On Abortion and Politics: Argentina’s New Clothes

Image: Aljazeera

In June 2018, the streets of Argentina echoed the sound of a common scream: the Emperor has no clothes.

Some may remember Andersen’s famous tale, in which two con-men trick an Emperor into thinking that his clothes are invisible to the eyes of stupid people. In fear of appearing foolish, nobody dares tell the monarch that he is naked. That is, until a child finally blurts out what everyone was thinking: that the Emperor was wearing no clothes at all. The resemblance between this tale and Argentina’s position on the topic of abortion was first noted by Mario Pecheny in 2006. This issue had long been surrounded in an unruffled political silence: “it is necessary”, he said, “that somebody dares speak first, so that every person that thought they were alone in seeing the invisible also speaks up”. 

Paradoxically, the practice is all but new. Studies point out that the slow demographic growth of hunter-gatherer societies in prehistoric times could be attributed to techniques of natality control, which included abortion. Such practices were also employed by midwives in the greco-roman world, as Plato himself accounted in his dialogues. During the mid-19th century, some estimates even put abortion rates in the United States at around 20% to 25% of all pregnancies. It was not until that same century that abortion started being criminalized, first in common law countries and then in their civil law counterparts. While many States in the “Global North” have since lifted some of their restrictions on the practice, Latin America has mostly kept its ban. The only notable exception to this is Cuba, where abortions have been free and legal since 1965.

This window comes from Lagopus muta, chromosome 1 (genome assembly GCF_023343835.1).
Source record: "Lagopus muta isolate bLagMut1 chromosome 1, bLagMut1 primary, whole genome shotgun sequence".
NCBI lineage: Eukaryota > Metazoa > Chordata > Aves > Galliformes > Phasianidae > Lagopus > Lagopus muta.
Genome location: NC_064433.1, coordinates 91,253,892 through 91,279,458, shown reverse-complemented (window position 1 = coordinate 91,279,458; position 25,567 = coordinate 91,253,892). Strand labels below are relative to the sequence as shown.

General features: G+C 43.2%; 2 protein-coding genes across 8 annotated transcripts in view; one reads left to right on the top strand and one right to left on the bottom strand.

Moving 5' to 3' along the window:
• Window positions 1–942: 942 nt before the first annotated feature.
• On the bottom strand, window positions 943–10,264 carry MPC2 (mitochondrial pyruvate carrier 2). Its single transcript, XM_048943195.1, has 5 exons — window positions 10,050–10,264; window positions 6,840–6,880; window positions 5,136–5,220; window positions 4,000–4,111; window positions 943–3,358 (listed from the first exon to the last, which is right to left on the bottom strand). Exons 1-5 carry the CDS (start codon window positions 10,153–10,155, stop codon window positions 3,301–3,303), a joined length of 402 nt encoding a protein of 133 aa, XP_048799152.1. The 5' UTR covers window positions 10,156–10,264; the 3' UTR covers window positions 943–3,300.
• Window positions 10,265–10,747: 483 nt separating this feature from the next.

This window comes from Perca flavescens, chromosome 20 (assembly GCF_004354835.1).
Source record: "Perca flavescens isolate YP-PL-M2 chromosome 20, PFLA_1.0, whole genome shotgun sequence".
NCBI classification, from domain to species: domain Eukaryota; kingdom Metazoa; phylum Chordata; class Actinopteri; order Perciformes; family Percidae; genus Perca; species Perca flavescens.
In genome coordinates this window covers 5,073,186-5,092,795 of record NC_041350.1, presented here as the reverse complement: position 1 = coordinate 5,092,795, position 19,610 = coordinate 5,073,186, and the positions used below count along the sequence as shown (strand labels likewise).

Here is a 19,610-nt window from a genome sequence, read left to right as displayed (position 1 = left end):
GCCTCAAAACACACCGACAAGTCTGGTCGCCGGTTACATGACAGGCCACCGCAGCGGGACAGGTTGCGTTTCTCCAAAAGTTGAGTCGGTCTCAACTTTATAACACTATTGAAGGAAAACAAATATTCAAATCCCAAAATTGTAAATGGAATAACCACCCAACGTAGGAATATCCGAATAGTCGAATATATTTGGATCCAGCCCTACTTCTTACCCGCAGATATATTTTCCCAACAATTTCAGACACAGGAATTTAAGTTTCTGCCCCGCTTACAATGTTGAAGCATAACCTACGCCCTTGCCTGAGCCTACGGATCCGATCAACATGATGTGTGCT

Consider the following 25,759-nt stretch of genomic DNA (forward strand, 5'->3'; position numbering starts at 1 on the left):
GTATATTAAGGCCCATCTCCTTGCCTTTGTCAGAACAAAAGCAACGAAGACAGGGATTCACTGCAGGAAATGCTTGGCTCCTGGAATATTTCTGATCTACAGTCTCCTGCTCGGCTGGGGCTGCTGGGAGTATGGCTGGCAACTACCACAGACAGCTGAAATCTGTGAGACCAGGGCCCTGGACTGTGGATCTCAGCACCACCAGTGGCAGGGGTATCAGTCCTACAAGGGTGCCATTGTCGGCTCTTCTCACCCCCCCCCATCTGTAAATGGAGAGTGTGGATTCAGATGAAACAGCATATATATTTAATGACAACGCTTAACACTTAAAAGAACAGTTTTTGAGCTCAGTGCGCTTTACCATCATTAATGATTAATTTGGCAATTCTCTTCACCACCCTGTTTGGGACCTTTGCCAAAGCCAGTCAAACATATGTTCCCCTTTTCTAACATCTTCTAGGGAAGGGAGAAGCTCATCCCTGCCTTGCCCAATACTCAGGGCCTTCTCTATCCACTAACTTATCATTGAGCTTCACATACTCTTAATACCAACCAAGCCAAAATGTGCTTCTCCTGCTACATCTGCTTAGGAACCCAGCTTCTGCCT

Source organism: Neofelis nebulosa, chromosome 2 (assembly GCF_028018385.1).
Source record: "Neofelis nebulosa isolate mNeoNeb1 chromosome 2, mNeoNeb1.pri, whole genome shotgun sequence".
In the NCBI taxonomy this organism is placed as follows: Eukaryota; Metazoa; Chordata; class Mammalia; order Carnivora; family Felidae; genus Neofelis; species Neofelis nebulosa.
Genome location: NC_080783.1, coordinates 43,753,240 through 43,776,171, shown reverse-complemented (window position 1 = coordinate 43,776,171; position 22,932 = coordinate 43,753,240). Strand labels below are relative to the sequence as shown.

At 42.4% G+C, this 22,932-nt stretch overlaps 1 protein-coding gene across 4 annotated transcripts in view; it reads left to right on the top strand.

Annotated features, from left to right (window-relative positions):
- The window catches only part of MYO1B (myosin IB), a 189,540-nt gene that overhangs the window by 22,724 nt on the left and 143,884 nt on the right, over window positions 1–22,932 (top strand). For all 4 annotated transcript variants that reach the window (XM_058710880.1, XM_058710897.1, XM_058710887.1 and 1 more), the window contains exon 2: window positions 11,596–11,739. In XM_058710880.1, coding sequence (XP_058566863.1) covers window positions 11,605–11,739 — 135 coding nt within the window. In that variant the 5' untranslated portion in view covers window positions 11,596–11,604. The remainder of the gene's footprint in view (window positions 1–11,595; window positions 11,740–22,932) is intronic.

However, until recently, abortion in Latin America had not only been outlawed: it had been erased from the political debate altogether. In 2003, Cristina Fernández (then first lady) was questioned on the topic by a french lawyer. “Societies have their times”, she answered, “and I don’t think that Argentina is ready for that”. This statement echoes the position shared until recently by most of the country’s political class, a cross-party consensus that “now is not the time” to talk about it. But why was abortion such a difficult topic to address politically? And most importantly, what change, if any, allowed the issue to be brought to the forefront of the political debate in 2018?

The invisibilization of abortion has a cultural root: the topic is difficult to address because it is opposed to the patriarchal and predominantly-catholic structure of Argentinean society. Both the defense of marriage and the reprobation of abortion, dominant themes of conservative “family values”, can be interpreted as an attempt to enforce an obligation for women to procreate. The idea of a naturally-occurring “maternal instinct” has been disproved by anthropological and historical analyses of the evolution and variety of attitudes towards motherhood (see, specifically, Paola Tabet’s essay on “Natural Fertility and Forced Reproduction”). However, the patriarchal narrative perpetrated by the Catholic Church insists on presenting childbearing as the epitome of women’s personal realization. Conservative outrage at the topic of abortion reflects a condemnation of anything which may put into question a woman’s obligation to become a mother. Women’s reproductive capacity has long been used to justify their subordination to men: supposedly, as their dedication to childbearing makes them weak, it is only normal that they are dominated by “stronger” males. It is painfully obvious how this patriarchal defense of forced maternity, particularly supported by the Catholic Church, reinforces the oppression of women.